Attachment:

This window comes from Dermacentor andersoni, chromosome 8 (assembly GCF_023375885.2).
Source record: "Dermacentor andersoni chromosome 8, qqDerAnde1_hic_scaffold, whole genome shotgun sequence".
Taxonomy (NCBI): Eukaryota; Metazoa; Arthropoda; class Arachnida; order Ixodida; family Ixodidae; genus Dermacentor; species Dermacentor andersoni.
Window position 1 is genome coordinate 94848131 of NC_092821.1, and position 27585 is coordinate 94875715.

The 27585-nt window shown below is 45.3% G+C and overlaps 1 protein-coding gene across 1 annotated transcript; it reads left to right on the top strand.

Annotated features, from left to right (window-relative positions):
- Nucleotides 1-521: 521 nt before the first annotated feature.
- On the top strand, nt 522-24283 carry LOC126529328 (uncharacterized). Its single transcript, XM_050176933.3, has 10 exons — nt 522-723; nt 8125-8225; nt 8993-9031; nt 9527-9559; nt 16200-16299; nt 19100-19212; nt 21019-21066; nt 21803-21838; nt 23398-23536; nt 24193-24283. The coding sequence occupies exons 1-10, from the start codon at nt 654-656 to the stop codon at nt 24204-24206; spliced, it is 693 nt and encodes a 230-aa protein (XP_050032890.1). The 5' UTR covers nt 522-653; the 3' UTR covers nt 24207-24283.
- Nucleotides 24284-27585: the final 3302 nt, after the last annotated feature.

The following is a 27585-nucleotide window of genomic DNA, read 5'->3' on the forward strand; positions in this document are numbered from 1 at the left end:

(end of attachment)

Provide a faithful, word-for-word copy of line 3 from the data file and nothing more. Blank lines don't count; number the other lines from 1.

Taxonomy (NCBI): Eukaryota; Metazoa; Arthropoda; class Arachnida; order Ixodida; family Ixodidae; genus Dermacentor; species Dermacentor andersoni.